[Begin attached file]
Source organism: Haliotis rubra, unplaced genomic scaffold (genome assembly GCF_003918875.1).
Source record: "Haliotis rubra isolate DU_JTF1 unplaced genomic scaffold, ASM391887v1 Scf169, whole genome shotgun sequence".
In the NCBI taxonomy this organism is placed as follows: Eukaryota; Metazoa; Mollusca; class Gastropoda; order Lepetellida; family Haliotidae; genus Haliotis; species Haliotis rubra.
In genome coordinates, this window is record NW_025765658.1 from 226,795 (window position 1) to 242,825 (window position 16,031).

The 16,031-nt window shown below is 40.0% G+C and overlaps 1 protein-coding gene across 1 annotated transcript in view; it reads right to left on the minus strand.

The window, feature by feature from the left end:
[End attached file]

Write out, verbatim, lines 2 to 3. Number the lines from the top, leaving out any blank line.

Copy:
Source record: "Haliotis rubra isolate DU_JTF1 unplaced genomic scaffold, ASM391887v1 Scf169, whole genome shotgun sequence".
In the NCBI taxonomy this organism is placed as follows: Eukaryota; Metazoa; Mollusca; class Gastropoda; order Lepetellida; family Haliotidae; genus Haliotis; species Haliotis rubra.